Skin changes when moving country

Even though our skin organ is wonderful, it does have a nasty habit of showing the “not so nice things” that are going on inside your bodies and minds.

There are many different factors that change your skin condition when moving to a country like different food, water, and stress. But the environment has the most effect on the changes, which may cause your skin to become dry, sensitive, breakout and even rashes.

Especially in Tokyo, the climate can be very dry in winter and extremely humid in summer. This drastic change can cause havoc to your skin and in most cases it may take up to a year to balance itself. One of the main concerns that I hear in the salon is about the skin breaking out, like acne or congestion in the skin.

Environment, Food, Stress, Water


Throughout the year, your skin changes with the climate. For example our skin can become more dry in winter and oily in summer. Since this is usually a gradual change, your skin will become used to the new climate and will most likely be able to adapt well with a few small changes to your skin care products. However when moving to a new country, this change in climate is immediate and so your skin may initially have a harder time adapting.

Pollution is also a contributing factor if you are moving to an area with high levels of air pollution and smog, it can increase damaging oxygen-based free radicals, which contribute to a breakdown in the skin’s collagen and may leave the skin looking dull and sluggish. They attack all areas of our cells, deform DNA, destroy skin’s moisture barrier, and even can lead to acne and redness.


A new diet that you eat may cause changes in the skin. Especially in the early stages of settling in and you don’t have time to prepare food, you may eat a lot of take out or if you moved to somewhere like Japan, you may be eating a lot of Bento’s from the convenient stores. These types of meals are usually filled with high sugar content, bad cooking oils and sauces. In the new area you have moved to, you can also be exposed to foods that you have not had previously which can cause changes in your skin. For example, if you start eating a diet with increased dairy products, it can make your skin breakout because it changes how testosterone and oestrogen are regulated in the body. Or if you eat an increased amount of fried food, it can change your cells membrane structure, making it harder for the skin cells to eliminate their waste. Also, since drinking a little too much alcohol can dehydrate your skin, it is best to try and keep hydrated by drinking more water throughout the day to put oxygen back into the skin.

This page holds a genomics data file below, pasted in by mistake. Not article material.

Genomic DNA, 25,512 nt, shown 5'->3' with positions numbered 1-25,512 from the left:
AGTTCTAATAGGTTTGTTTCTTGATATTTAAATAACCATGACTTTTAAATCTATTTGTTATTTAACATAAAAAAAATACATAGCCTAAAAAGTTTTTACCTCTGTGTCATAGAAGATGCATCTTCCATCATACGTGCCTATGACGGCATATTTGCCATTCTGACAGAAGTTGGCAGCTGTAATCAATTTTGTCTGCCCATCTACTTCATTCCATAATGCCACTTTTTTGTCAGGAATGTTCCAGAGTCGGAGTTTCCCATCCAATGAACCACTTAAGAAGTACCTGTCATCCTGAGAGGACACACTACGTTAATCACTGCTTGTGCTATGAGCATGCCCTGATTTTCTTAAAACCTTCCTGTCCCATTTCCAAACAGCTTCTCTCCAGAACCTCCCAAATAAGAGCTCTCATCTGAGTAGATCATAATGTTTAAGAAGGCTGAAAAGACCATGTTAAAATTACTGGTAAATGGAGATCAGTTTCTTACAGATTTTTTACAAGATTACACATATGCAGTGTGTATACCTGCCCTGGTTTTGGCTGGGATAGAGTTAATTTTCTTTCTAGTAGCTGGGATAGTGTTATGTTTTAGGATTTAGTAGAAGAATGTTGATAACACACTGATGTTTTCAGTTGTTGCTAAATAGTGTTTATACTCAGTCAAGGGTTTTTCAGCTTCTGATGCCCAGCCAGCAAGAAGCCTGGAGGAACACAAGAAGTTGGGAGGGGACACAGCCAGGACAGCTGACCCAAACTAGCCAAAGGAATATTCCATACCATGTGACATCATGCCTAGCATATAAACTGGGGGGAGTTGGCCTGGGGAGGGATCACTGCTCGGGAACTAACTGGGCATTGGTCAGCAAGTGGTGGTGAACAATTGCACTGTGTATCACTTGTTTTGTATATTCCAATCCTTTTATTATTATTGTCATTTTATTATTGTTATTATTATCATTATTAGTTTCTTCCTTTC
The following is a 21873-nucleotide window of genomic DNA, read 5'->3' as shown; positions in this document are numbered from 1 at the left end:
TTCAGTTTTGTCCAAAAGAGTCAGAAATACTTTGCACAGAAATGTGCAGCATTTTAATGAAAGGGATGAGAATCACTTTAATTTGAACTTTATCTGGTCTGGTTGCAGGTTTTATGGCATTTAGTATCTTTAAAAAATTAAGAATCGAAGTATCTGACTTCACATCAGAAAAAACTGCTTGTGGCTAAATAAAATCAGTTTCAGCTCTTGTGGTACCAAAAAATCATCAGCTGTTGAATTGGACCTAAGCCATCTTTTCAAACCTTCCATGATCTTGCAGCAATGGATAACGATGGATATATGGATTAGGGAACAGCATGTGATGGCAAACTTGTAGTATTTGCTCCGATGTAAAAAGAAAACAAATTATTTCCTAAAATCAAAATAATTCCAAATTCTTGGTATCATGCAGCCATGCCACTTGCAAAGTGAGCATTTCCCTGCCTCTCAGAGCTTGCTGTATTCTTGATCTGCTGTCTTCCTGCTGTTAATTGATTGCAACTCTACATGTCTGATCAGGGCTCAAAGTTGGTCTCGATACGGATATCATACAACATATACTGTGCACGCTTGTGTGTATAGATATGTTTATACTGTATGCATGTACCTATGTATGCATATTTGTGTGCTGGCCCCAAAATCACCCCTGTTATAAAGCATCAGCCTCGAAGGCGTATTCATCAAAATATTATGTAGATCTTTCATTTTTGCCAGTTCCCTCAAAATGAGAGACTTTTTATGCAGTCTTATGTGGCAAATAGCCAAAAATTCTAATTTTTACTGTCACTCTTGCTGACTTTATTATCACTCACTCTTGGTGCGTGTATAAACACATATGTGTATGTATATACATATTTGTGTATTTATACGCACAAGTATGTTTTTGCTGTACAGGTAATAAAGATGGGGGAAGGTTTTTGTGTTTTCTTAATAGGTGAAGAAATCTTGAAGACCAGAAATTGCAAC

In most cases, moving to a new country can be stressful. Our skin has a way of showing this with a way through dark circles and baggy under eyes, flaring of skin conditions such as eczema, fine lines, and even rashes and hives. Also, extreme stress increases cortisol levels, which causes an increase in oil production in your skin that can lead to breakouts. As stress throws your hormones off balance, it becomes more important to stay hydrated, and not drinking or eating foods with excessive amounts of sugar and of course, making sure you are getting enough sleep. 


In all different countries, the water from the tap is different. It is usually referred to ‘soft water’ and ‘hard water’. This may disrupt your skins natural pH level so it is important to use a good toner after your cleanse to help revitalize your skins natural pH level.  If you have recently moved somewhere when the water is ‘harder’ than usual, may strip your skin of more natural oils which can lead to dehydration and dryness. Hard water also contains a high content dissolved minerals such as calcium and magnesium which may lead to clog pores and create free radicals that damage healthy skin cells.

Soft water is largely free of minerals and considered the better type of water to be coming out of your tap. It is better for cleaning your skin as the water is able to mix better with your cleanser to help remove all residue on the skin and since it doesn’t strip your skin of as many natural oils as hard water, it is considered more gentle.

When adapting your skincare routine, make sure to use gentle soap-free cleansers that are easier to rinse off to help reduce the residue that is left on the skin. Use lukewarm water instead of hot or cold water, as this tends to dry your skin out even more. As I mentioned before, you should also use a toner after cleansing to help restore the pH level in your skin and to further remove any cleansing residue, and choosing the right thickness moisturiser for your skin condition at the present time to sufficiently protect your skin restore it’s softness.